What the Rise of Streaming Could Mean for Movie Theaters

An analysis of movie theater popularity throughout the rise of streaming services


Sara Stewart, Contributor

Streaming services have taken over the entertainment industry, and now that we have practically every movie and show available at our fingertips, do theaters stand a chance?

Besides cable television, the home movie industry began with VHS tapes in the late 70s, followed by DVDs popularized in the early 2000s. If you wanted to watch the latest movie, you would have to wait until it was released in theaters, or until Blockbuster had it. It would typically take at least a few months until new movies came on television and were available for sale to the general public.

Today, Blockbuster is a thing of the past and all we have to do is pay a monthly subscription to have access to a seemingly endless library of digital media catered to each of our specific tastes. Thanks to streaming, movies and shows have become more accessible to consumers.

On the other hand, movie theater attendance has been in steady decline for a while, especially over the past few years due to COVID-19 safety regulations and closures at both theaters and movie studios. During this off-period, streaming services including Netflix, Hulu, and Disney+ became the norm. Major networks such as NBC and HBO followed suit and created their own services to survive the competition from other streaming platforms. In 2021, 78% of American consumers paid for a subscription to at least one streaming service. 

Fewer people are going to see movies in person following the pandemic, maybe because some feel apprehensive about the close quarters of theater seating, but also because those same movies are available from the convenience and comfort of their living rooms. Streaming also proves to be more cost-effective in the long run, a factor that is largely responsible for its popularity. As of 2022, the average price for a movie ticket in the U.S. was $9.16, while it costs $9.99 a month for a Netflix subscription.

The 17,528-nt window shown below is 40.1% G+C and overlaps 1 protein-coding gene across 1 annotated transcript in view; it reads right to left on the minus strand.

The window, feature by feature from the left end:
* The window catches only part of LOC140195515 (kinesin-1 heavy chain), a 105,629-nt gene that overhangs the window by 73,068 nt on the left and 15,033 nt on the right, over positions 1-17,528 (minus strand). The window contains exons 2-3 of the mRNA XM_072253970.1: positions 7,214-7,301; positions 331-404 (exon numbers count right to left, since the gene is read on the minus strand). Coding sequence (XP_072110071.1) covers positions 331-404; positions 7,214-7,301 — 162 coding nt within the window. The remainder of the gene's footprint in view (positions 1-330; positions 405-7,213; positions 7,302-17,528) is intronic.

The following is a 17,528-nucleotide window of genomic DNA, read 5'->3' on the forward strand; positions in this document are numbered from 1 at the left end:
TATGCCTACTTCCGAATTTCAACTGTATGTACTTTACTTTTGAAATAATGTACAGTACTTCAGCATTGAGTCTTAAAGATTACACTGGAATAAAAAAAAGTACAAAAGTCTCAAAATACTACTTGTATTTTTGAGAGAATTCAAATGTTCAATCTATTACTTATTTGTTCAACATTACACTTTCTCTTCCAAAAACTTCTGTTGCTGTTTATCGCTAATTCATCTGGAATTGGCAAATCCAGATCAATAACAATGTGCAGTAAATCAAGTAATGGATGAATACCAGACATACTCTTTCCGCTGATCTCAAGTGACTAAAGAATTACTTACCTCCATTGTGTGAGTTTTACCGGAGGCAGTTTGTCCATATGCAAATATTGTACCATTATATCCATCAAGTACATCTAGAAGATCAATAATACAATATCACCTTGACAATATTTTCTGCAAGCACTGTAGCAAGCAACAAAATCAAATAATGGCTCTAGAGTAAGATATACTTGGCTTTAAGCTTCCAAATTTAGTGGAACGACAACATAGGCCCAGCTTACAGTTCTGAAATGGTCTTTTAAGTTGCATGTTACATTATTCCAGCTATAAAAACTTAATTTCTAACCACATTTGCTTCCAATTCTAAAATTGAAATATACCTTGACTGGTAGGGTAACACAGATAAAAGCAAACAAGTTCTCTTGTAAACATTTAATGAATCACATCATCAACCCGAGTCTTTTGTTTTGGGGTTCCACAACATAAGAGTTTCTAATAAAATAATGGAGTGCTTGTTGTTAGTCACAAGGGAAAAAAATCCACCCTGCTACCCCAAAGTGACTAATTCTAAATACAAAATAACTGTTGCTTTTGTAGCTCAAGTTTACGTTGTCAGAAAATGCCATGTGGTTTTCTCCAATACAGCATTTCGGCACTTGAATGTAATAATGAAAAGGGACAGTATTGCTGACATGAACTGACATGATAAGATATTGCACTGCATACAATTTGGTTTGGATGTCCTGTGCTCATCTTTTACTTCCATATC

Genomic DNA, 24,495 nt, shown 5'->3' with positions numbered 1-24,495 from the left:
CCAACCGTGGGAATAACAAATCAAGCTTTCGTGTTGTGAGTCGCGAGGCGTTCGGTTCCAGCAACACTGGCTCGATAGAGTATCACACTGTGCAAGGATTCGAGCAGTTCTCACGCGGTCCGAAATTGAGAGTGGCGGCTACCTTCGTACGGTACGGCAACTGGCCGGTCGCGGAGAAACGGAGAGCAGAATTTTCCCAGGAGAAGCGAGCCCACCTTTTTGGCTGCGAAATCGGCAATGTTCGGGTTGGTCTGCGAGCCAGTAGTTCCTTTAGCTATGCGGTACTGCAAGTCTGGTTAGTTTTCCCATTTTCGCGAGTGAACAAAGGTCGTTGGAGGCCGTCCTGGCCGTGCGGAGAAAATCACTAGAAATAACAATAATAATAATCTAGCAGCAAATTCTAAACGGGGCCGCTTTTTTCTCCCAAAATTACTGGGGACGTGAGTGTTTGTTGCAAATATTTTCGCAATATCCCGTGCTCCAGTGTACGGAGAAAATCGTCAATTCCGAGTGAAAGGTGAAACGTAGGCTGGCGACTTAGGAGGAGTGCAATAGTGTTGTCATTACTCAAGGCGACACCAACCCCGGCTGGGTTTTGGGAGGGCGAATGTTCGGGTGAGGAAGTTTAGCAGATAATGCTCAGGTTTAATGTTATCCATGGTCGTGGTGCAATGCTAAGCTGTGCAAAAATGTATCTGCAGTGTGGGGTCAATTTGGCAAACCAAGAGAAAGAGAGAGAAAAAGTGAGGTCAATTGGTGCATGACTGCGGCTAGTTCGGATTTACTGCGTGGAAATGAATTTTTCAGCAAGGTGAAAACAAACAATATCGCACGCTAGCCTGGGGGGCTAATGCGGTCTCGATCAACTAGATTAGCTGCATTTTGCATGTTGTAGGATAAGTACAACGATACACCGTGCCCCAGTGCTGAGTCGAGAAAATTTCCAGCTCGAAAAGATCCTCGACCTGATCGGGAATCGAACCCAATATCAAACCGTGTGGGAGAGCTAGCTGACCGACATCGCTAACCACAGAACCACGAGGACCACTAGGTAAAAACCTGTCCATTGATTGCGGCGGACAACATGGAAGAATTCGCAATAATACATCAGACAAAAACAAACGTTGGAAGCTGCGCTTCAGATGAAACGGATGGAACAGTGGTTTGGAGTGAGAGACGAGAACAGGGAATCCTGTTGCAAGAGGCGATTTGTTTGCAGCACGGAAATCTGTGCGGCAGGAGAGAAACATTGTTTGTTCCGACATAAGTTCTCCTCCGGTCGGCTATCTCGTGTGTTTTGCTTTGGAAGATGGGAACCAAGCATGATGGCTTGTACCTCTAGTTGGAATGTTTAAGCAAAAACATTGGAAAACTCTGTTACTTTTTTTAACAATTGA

A newer feature that poses a threat to theaters is the addition of new movie releases. While many services have been creating original and exclusive media for a while, movie premieres have been introduced onto streaming platforms, an experience that was previously dependent on theaters. Disney+ released Black Widow before it hit theaters due to COVID related delays, earning $60 million by charging subscribers $29.99 to get early access to the film. It initially did well in the box office, but that didn’t last, giving many theaters reason to blame its streaming release. While this was a specific case that occurred as a temporary fix to issues created by the pandemic, new movies are still seeming to find their way onto various streaming platforms faster and faster. Luckily, Disney has claimed that they will recognize a 45-day window between when a film is released in theaters and when it is released on Disney+. 

So why go to a theater and spend the equivalent of a streaming subscription on a single movie ticket? Movie theaters offer a unique experience that just can’t be replicated at home. The giant screen, ear-splitting volume, and overpriced snacks are all part of that unique, nostalgic experience. Who doesn’t love walking out of a dark theater after a really good movie and feeling like a changed person? The future for theaters is uncertain, but they survived a pandemic, so many are hopeful that the special, familiar feeling of going to see a movie will continue to keep them alive.